After the U.S. economy met the rule-of-thumb definition for a recession by recording negative growth for two quarters in a row, Treasury Secretary Janet Yellen doubled down on the Biden administration's view that America's economy has not, in fact, fallen into a recession.
Yellen told a July 28 press conference that "most economists and most Americans" define a recession as a "broad-based weakening" of the U.S. economy that includes businesses shuttering in significant numbers and mass layoffs.
"That is not what we're seeing right now when you look at the economy. Job creation is continuing, household finances remain strong, consumers are spending, and businesses are growing," Yellen said.
Her remarks came on the same day that the Bureau of Economic Analysis (BEA) released data showing that real U.S. GDP fell by an annualized 0.9 percent in the second quarter after contracting 1.6 percent in the first quarter.
Two back-to-back negative GDP prints are a common practical definition for a recession, according to numerous economists.
Formally, however, recessions in the United States are declared by a committee of economists at the National Bureau of Economic Research (NBER), who use a broader definition than the two-quarter rule that considers a range of indicators—including employment—which has continued to grow.
"As one example, in the last three months, our economy has created over 1.1 million jobs," Yellen said. "In the three months beginning each modern recession outside of the pandemic, our economy lost 240,000 jobs on average."
Other metrics Yellen mentioned include consumer spending continuing to rise in the second quarter and industrial output showing "strong average growth over the first half of the year compared to sharp average declines during past recessions."
She also singled out the large drop in private inventories that shaved over two percentage points off the headline GDP number as companies trimmed stockpiles they rushed to build at the peak of the supply chain crunch.
'Definitely a Recession'Vance Ginn, Chief Economist at the Texas Public Policy Foundation, told The Epoch Times' sister media NTD in an interview that, while officially it's NBER that calls recessions, the two-quarter shorthand is "usually how it's done by a rule of thumb."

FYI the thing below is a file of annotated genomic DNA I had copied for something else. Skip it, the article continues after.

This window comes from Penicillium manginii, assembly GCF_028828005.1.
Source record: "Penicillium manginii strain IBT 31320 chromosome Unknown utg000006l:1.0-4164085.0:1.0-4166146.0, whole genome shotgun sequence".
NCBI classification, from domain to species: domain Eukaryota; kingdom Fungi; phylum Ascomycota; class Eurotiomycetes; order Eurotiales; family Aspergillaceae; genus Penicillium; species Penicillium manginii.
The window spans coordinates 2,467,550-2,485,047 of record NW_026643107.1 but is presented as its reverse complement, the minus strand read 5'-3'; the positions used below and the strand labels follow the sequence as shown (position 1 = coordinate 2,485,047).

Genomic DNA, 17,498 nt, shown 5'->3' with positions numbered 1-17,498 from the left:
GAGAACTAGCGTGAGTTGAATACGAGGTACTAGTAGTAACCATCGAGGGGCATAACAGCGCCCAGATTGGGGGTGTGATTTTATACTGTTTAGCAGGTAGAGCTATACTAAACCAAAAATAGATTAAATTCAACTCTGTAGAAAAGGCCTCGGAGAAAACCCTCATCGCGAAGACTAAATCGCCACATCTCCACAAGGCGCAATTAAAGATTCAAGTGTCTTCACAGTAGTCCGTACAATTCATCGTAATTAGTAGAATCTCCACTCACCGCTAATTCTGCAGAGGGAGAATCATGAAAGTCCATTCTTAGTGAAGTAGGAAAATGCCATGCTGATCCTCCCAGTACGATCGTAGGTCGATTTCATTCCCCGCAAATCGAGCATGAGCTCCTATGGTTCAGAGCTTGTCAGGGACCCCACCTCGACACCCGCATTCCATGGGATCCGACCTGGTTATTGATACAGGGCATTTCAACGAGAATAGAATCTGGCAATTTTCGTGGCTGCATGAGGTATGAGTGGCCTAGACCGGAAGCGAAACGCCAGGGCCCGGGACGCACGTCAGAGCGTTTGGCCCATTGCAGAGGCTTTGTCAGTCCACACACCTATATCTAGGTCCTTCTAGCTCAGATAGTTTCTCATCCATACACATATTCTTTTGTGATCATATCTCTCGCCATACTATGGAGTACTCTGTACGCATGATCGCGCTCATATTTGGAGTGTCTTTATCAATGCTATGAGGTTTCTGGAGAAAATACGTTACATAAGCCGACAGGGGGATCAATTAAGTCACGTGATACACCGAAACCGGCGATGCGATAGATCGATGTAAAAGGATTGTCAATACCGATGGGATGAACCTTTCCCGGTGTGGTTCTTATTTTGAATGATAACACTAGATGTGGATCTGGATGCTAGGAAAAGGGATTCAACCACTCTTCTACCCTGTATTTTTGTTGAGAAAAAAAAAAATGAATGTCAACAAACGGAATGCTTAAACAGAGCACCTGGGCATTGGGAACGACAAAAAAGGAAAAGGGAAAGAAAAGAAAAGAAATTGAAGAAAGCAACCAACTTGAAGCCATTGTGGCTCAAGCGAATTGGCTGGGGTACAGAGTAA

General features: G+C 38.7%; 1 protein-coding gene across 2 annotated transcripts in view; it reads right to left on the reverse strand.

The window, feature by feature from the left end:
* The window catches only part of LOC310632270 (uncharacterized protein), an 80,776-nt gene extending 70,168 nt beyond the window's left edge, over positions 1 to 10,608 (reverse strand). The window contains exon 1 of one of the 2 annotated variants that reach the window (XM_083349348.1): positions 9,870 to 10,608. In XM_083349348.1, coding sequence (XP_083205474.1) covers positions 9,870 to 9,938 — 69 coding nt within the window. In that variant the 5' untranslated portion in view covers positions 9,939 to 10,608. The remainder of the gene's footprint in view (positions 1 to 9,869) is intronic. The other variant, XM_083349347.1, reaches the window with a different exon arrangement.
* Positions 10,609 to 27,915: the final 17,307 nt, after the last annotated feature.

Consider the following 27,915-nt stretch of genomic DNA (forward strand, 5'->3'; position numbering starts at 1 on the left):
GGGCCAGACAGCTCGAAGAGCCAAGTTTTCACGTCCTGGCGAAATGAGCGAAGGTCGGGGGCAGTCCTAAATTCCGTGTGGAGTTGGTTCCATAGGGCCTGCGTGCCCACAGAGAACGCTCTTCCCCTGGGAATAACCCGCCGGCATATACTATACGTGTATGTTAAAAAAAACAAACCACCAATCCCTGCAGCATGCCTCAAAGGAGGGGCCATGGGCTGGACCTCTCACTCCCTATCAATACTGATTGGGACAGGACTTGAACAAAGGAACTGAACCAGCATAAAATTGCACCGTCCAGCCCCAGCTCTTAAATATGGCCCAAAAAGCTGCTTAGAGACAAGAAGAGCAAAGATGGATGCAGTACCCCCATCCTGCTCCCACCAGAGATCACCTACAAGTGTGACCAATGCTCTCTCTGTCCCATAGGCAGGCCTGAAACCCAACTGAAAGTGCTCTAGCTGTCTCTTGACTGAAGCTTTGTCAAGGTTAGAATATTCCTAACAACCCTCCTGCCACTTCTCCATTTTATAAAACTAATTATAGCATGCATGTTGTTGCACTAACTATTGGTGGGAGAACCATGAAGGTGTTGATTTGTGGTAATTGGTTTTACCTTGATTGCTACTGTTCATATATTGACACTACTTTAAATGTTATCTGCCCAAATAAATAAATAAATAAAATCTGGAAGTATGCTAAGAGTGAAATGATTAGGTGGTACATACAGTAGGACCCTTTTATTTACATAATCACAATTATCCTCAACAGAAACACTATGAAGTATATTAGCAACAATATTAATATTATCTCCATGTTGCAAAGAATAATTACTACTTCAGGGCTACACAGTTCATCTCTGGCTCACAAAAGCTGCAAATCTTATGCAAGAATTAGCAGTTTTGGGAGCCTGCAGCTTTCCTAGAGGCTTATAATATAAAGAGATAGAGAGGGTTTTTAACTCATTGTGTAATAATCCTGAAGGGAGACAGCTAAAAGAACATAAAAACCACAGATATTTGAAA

"I think this is definitely recession that we're in now from these bad policies," Ginn added, blaming a series of "progressive policies" coming out of the White House, the Democrat-controlled House, and the Fed.
Ginn added that, while there's "not one clear way of defining a recession," since around 1950 every time that the economy experienced two back-to-back quarters of negative growth, that has been counted as a recession.
Ginn also objected to Yellen's touting labor market strength as evidence that the U.S. economy hasn't yet fallen into a recession.
"The labor market is a lagging indicator in the overall economy," Ginn said, adding that businesses lay off workers as a last resort and that the job market is typically one of the last indicators to roll over.
He added that there's already some evidence of stress in the labor market.
"Small businesses, they have been cutting jobs in three of the last four months and small business confidence right now is the lowest in 48 years and consumer confidence is the lowest in more than a decade, even worse than the recession we had in 2020," Ginn said.
“As inflation continues to dominate business decisions, small business owners’ expectations for better business conditions have reached a new low,” NFIB Chief Economist Bill Dunkelberg said in a statement.
'Great Stress from High Inflation'In her remarks, Yellen acknowledged that American households are experiencing "great stress from high inflation" and that consumers are feeling less confident about the economy.
"I think their biggest concern is with inflation and high prices that they feel they can't afford to put gas in their gas tank, and people are worried about their retirement savings and whether or not they'll have enough to retire. Now, sometimes people use the word recession to refer to that, [but] that's really about inflation," Yellen said.
"The discomfort that households feel, it's not because of the job market—jobs are readily available, and most Americans feel good about their employment prospects," she continued, adding that some Americans may worry that the labor market will weaken.
"But I think the biggest burden that's weighing negatively on household sentiment is inflation," she added.
In a bid to cool soaring prices, the Fed has embarked on an aggressive path of tightening monetary policy, prompting some economists to worry that this will tip the economy into a recession.